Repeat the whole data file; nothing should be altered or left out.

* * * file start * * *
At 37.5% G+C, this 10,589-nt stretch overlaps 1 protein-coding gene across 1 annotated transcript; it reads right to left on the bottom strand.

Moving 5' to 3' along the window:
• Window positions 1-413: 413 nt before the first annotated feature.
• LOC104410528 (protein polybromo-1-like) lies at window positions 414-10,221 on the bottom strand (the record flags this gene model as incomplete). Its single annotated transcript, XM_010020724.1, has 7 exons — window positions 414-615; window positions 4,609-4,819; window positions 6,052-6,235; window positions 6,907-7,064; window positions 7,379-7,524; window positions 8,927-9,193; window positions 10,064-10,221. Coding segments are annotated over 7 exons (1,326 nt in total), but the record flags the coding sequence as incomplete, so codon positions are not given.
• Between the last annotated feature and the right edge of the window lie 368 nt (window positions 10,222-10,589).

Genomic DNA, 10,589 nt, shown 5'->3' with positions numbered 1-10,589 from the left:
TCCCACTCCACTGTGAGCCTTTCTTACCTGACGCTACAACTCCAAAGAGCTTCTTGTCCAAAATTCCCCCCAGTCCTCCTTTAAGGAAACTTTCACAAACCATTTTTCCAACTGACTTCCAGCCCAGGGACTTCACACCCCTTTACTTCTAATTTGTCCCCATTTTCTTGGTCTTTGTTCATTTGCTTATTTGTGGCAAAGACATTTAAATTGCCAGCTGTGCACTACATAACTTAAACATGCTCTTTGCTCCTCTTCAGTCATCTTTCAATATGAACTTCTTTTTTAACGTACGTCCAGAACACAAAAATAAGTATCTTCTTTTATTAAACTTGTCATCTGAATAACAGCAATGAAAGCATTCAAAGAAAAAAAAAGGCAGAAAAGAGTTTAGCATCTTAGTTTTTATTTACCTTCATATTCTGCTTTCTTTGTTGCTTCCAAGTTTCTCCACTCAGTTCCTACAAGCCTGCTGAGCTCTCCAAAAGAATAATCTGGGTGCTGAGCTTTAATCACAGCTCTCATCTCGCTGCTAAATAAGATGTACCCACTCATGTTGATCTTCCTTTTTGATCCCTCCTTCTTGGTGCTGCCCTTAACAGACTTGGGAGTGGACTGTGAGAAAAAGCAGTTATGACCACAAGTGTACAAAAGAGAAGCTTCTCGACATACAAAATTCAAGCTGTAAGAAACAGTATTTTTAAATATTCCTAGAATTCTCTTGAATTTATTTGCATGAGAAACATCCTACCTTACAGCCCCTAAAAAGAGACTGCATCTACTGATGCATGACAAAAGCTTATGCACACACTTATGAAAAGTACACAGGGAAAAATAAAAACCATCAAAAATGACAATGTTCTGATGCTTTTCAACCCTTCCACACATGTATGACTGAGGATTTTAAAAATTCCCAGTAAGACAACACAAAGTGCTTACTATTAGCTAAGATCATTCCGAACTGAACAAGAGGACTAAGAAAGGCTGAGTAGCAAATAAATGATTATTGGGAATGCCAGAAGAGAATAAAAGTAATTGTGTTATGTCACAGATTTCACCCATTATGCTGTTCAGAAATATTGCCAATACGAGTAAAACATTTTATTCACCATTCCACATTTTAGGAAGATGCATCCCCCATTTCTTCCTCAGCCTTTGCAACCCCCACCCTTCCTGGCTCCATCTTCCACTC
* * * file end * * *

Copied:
At 37.5% G+C, this 10,589-nt stretch overlaps 1 protein-coding gene across 1 annotated transcript; it reads right to left on the bottom strand.

Moving 5' to 3' along the window:
• Window positions 1-413: 413 nt before the first annotated feature.
• LOC104410528 (protein polybromo-1-like) lies at window positions 414-10,221 on the bottom strand (the record flags this gene model as incomplete). Its single annotated transcript, XM_010020724.1, has 7 exons — window positions 414-615; window positions 4,609-4,819; window positions 6,052-6,235; window positions 6,907-7,064; window positions 7,379-7,524; window positions 8,927-9,193; window positions 10,064-10,221. Coding segments are annotated over 7 exons (1,326 nt in total), but the record flags the coding sequence as incomplete, so codon positions are not given.
• Between the last annotated feature and the right edge of the window lie 368 nt (window positions 10,222-10,589).

Genomic DNA, 10,589 nt, shown 5'->3' with positions numbered 1-10,589 from the left:
TCCCACTCCACTGTGAGCCTTTCTTACCTGACGCTACAACTCCAAAGAGCTTCTTGTCCAAAATTCCCCCCAGTCCTCCTTTAAGGAAACTTTCACAAACCATTTTTCCAACTGACTTCCAGCCCAGGGACTTCACACCCCTTTACTTCTAATTTGTCCCCATTTTCTTGGTCTTTGTTCATTTGCTTATTTGTGGCAAAGACATTTAAATTGCCAGCTGTGCACTACATAACTTAAACATGCTCTTTGCTCCTCTTCAGTCATCTTTCAATATGAACTTCTTTTTTAACGTACGTCCAGAACACAAAAATAAGTATCTTCTTTTATTAAACTTGTCATCTGAATAACAGCAATGAAAGCATTCAAAGAAAAAAAAAGGCAGAAAAGAGTTTAGCATCTTAGTTTTTATTTACCTTCATATTCTGCTTTCTTTGTTGCTTCCAAGTTTCTCCACTCAGTTCCTACAAGCCTGCTGAGCTCTCCAAAAGAATAATCTGGGTGCTGAGCTTTAATCACAGCTCTCATCTCGCTGCTAAATAAGATGTACCCACTCATGTTGATCTTCCTTTTTGATCCCTCCTTCTTGGTGCTGCCCTTAACAGACTTGGGAGTGGACTGTGAGAAAAAGCAGTTATGACCACAAGTGTACAAAAGAGAAGCTTCTCGACATACAAAATTCAAGCTGTAAGAAACAGTATTTTTAAATATTCCTAGAATTCTCTTGAATTTATTTGCATGAGAAACATCCTACCTTACAGCCCCTAAAAAGAGACTGCATCTACTGATGCATGACAAAAGCTTATGCACACACTTATGAAAAGTACACAGGGAAAAATAAAAACCATCAAAAATGACAATGTTCTGATGCTTTTCAACCCTTCCACACATGTATGACTGAGGATTTTAAAAATTCCCAGTAAGACAACACAAAGTGCTTACTATTAGCTAAGATCATTCCGAACTGAACAAGAGGACTAAGAAAGGCTGAGTAGCAAATAAATGATTATTGGGAATGCCAGAAGAGAATAAAAGTAATTGTGTTATGTCACAGATTTCACCCATTATGCTGTTCAGAAATATTGCCAATACGAGTAAAACATTTTATTCACCATTCCACATTTTAGGAAGATGCATCCCCCATTTCTTCCTCAGCCTTTGCAACCCCCACCCTTCCTGGCTCCATCTTCCACTC